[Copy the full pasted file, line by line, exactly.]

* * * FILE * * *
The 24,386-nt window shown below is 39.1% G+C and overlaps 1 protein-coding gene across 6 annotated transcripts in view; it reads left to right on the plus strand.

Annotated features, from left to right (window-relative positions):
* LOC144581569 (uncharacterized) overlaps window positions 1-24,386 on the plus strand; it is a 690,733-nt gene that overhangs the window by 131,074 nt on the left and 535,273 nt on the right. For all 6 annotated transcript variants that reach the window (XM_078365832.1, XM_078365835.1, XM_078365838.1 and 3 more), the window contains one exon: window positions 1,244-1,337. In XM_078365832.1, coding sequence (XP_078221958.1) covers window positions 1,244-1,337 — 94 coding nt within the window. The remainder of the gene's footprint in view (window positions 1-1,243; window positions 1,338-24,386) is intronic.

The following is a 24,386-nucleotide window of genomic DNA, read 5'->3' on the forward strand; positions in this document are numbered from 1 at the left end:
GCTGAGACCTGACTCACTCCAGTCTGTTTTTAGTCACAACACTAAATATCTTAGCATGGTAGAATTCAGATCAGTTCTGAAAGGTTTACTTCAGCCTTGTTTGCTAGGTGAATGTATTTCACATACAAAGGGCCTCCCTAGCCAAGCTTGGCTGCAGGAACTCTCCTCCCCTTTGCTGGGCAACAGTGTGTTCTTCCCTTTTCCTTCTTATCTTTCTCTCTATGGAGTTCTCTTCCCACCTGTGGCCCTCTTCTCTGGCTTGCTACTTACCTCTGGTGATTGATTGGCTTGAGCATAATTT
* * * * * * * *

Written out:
The 24,386-nt window shown below is 39.1% G+C and overlaps 1 protein-coding gene across 6 annotated transcripts in view; it reads left to right on the plus strand.

Annotated features, from left to right (window-relative positions):
* LOC144581569 (uncharacterized) overlaps window positions 1-24,386 on the plus strand; it is a 690,733-nt gene that overhangs the window by 131,074 nt on the left and 535,273 nt on the right. For all 6 annotated transcript variants that reach the window (XM_078365832.1, XM_078365835.1, XM_078365838.1 and 3 more), the window contains one exon: window positions 1,244-1,337. In XM_078365832.1, coding sequence (XP_078221958.1) covers window positions 1,244-1,337 — 94 coding nt within the window. The remainder of the gene's footprint in view (window positions 1-1,243; window positions 1,338-24,386) is intronic.

The following is a 24,386-nucleotide window of genomic DNA, read 5'->3' on the forward strand; positions in this document are numbered from 1 at the left end:
GCTGAGACCTGACTCACTCCAGTCTGTTTTTAGTCACAACACTAAATATCTTAGCATGGTAGAATTCAGATCAGTTCTGAAAGGTTTACTTCAGCCTTGTTTGCTAGGTGAATGTATTTCACATACAAAGGGCCTCCCTAGCCAAGCTTGGCTGCAGGAACTCTCCTCCCCTTTGCTGGGCAACAGTGTGTTCTTCCCTTTTCCTTCTTATCTTTCTCTCTATGGAGTTCTCTTCCCACCTGTGGCCCTCTTCTCTGGCTTGCTACTTACCTCTGGTGATTGATTGGCTTGAGCATAATTT